Gregor MacDonald has a new post up about the flattened curve of global oil production, and some interesting psychology behind how people are interpreting it. First, check this trend in oil production, which shows that despite oil prices going up, producers are not cranking up the production to take advantage of the new prices as they have in decades past.
Occam’s Razor and Gregor both suggest that the reason that producers aren’t pumping more oil is that they can’t. Because, the desire for profit being what it is and always has been, if they could they would.
Today, in 2012, I observe that many analysts of global oil production—and the interaction between oil prices and the global economy—continue to engage in a guessing game about the future. But, frankly, the future has already arrived. And it is not a random future, but a future that was held to be improbable, if not impossible. For each extra barrel of oil produced over the past seven years from Russia, and Canada, there has been a loss of production from the North Sea, from Mexico, from Indonesia and elsewhere. And in the case of OPEC, there has been a stubborn flatlining of production growth, which, in the true spirit of argumentum ad ignorantium, has been taken as proof of OPEC’s hidden and secret supply.
Thus, we are led to the newest and strangest meme of all: the failure of global oil production to grow over seven years, in the face of a phase transition in oil prices, is not even suggestive of peak oil. But rather, proof of oil’s imminent supply resurrection.
You really have to follow Gregor and Chris Nelder and other analysts willing to describe what they’re seeing as peak oil and check out the comments sections. People with relatively little knowledge about the energy sector becoming viscerally angry when it is suggested that there is a natural limit to consumption. A series of magical assumptions ensue:
- We’ll find an even better energy source! (Such as…?)
- We’re being constrained by regulation! It’s the Democrats! (Uh, they control supply in Mexico, Indonesia, and Saudi Arabia?)
- There’s actually 10,000 years of oil in the ground, the government just doesn’t want us to have it! (Walmart is having a sale on tinfoil – you should look into it.)
- So what – we’ve got biofuels and wind power! (Yes, and what percentage of global energy supply does that represent compared to global demand, which is rising?)
- North Dakota has enough natural gas and oil to power us for a century, we just need to invest in its development! (Please explain how this will fulfill the needs of a national automobile/highway/suburb complex that was constructed when oil was $14 a barrel, and when oil field development was sticking a pipe into Texas and seeing if oil would spurt out.)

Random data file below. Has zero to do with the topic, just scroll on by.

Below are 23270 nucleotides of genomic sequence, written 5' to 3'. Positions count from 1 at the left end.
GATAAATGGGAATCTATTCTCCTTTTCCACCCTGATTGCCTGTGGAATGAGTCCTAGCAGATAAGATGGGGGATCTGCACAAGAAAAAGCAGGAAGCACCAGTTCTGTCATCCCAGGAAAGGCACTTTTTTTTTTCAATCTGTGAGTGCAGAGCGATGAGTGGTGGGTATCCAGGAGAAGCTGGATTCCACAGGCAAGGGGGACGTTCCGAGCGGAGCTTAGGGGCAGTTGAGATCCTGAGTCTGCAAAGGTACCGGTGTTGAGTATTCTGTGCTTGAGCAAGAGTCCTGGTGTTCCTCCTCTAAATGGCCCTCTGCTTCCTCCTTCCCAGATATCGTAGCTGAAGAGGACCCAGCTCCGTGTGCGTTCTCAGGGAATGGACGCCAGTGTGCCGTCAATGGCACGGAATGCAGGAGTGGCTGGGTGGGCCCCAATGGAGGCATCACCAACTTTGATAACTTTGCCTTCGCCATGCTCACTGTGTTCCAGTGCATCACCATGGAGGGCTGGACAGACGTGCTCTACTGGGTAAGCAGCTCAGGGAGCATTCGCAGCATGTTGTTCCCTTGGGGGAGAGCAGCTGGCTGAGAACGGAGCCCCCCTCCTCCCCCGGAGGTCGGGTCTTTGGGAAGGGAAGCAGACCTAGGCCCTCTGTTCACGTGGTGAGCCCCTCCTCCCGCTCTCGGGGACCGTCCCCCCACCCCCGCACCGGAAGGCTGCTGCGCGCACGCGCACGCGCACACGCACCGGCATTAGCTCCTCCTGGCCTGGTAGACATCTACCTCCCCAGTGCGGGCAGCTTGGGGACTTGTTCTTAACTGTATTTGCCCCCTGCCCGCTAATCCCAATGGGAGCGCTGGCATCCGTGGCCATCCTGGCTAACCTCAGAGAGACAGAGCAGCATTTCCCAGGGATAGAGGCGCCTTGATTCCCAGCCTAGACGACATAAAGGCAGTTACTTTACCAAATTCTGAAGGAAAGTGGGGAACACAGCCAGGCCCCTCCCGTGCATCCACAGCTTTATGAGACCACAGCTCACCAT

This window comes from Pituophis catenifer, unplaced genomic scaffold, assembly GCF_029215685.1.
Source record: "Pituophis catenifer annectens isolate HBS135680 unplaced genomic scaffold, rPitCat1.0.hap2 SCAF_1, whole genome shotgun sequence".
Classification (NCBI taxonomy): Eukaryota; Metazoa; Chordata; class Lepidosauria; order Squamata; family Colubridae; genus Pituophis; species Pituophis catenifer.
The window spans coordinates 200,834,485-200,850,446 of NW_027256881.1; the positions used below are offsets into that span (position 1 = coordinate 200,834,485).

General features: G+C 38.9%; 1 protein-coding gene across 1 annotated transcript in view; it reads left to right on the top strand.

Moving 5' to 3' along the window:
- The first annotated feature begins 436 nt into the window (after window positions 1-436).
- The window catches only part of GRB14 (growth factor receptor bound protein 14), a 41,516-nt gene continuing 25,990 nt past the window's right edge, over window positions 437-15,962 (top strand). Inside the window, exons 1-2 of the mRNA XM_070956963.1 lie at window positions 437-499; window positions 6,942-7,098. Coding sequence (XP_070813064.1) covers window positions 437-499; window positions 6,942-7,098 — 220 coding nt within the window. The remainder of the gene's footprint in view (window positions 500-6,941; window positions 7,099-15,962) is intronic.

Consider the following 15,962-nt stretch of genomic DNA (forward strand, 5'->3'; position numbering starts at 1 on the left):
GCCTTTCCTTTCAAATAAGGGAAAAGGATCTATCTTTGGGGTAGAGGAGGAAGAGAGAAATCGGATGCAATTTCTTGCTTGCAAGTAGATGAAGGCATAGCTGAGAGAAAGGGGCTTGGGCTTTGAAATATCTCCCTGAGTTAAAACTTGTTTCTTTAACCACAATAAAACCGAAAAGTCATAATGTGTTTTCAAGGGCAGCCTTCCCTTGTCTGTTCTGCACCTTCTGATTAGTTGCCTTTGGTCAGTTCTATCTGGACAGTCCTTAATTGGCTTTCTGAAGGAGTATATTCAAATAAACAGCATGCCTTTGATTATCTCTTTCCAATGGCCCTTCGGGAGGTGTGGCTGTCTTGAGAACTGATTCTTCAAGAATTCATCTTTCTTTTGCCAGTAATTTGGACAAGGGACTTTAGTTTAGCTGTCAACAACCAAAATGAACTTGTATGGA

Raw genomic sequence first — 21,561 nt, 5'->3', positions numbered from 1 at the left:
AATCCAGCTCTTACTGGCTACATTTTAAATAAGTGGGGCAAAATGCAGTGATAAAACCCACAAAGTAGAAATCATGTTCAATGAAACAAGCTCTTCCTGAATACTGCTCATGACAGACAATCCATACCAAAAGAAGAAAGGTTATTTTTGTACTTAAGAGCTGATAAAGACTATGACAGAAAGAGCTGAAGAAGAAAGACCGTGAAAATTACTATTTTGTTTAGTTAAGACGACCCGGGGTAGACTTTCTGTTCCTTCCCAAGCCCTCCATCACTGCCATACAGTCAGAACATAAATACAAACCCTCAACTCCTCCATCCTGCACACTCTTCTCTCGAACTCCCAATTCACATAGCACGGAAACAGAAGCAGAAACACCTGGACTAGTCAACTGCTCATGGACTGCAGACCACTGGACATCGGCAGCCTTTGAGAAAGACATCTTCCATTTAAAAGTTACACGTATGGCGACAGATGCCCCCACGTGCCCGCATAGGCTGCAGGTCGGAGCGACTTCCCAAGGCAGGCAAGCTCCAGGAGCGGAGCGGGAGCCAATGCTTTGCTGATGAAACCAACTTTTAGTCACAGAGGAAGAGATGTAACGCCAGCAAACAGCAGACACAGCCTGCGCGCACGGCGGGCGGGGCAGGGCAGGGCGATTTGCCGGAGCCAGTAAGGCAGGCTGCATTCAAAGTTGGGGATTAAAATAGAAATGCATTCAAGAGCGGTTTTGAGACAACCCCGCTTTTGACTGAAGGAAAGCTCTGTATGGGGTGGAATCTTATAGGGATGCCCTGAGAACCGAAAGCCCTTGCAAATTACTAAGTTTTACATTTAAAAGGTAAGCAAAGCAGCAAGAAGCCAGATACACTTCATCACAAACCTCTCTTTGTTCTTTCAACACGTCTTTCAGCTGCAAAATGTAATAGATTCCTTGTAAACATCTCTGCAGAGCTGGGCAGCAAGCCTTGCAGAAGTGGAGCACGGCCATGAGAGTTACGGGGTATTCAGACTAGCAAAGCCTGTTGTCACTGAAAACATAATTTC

- LOOK MISTER EXPERYT MAN, YOU THINK YOU KNOW BUT YOU DON’T BECAUSE WE JUST HAVE PLENTY OF OIL EVERYTHING IS FINE GET RID OF OBAMA HE’S A SOCIALISM AND SHUT UP. JUST SHUT UP.
Having seen comments on peak oil articles, I have recognized a pattern. There is an almost religious fervor and blind faith in the denial of what appear to be fairly reasonable, neutral facts:
There’s a certain amount of oil in the Earth’s crust, and we use a ton of it. It’s getting harder and more expensive to exploit. As this gets more expensive, the complexity of our economic system will regress to the simpler, less-energy-intense methods of past centuries – local agriculture, rail travel, etc. We should prepare for this, as it will be vexing.
These conclusions are simple, supported by facts, and uncomfortable.
I suspect that the feeling this engenders is one of betrayal. “How could God bear me up into a universe where I’m born swimming in cheap oil, but in my lifetime it goes away? IT’S NOT FAIR. I DON’T HAVE TO BELIEVE IT. YOU CAN’T MAKE ME BELIEVE IT. GOD WOULDN’T MAKE ME RETURN TO LOCAL, SEASONAL AGRICULTURE AND STEAM SHIPS. GOD WOULDN’T TAKE MY SUV AND CONDO AND INTERNATIONAL TRAVEL AND YEAR-ROUND GRAPES FROM ME.”
To those of Judeo-Christian faith harboring such latent beliefs, I merely suggest that that you re-read the Old Testament. Yanking cheap oil out from underneath you is the least of God’s tricks to those who transgress His rules. And you might notice the pattern in the Old Testament of nations trying desperately to come to a lifestyle which does not invoke God’s Wrath. They try desperately to come to terms with how to keep a house, what food to eat, how to run a family, and how to worship. They get it wrong. They get punished, time and time again – floods, locusts, rivers of blood, pillars of salt. And only in the New Testament do they get some relief as to what is expected and how it Works Out All Right in the End.
It has been some time since I believed that our ability to think about the future was uniquely guided by our powers of reason. I believe much more in the hothouse of the human psyche, our dreams, our fears, our spirit nature. But in the end, we must return to reason to avoid calamity. This is one area where the consequences of self-deception will be very harsh. Old Testament harsh.